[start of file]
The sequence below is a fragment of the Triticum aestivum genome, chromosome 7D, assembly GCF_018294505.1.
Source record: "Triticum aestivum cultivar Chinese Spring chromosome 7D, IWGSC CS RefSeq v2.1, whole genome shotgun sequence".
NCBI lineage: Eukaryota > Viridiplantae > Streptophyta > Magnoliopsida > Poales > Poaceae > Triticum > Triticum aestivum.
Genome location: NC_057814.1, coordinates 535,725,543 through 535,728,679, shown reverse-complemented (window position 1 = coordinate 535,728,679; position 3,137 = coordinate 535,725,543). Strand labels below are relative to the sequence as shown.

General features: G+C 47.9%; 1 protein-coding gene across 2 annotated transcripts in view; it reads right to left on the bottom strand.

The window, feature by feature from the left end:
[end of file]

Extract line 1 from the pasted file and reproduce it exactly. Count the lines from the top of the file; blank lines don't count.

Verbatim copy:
The sequence below is a fragment of the Triticum aestivum genome, chromosome 7D, assembly GCF_018294505.1.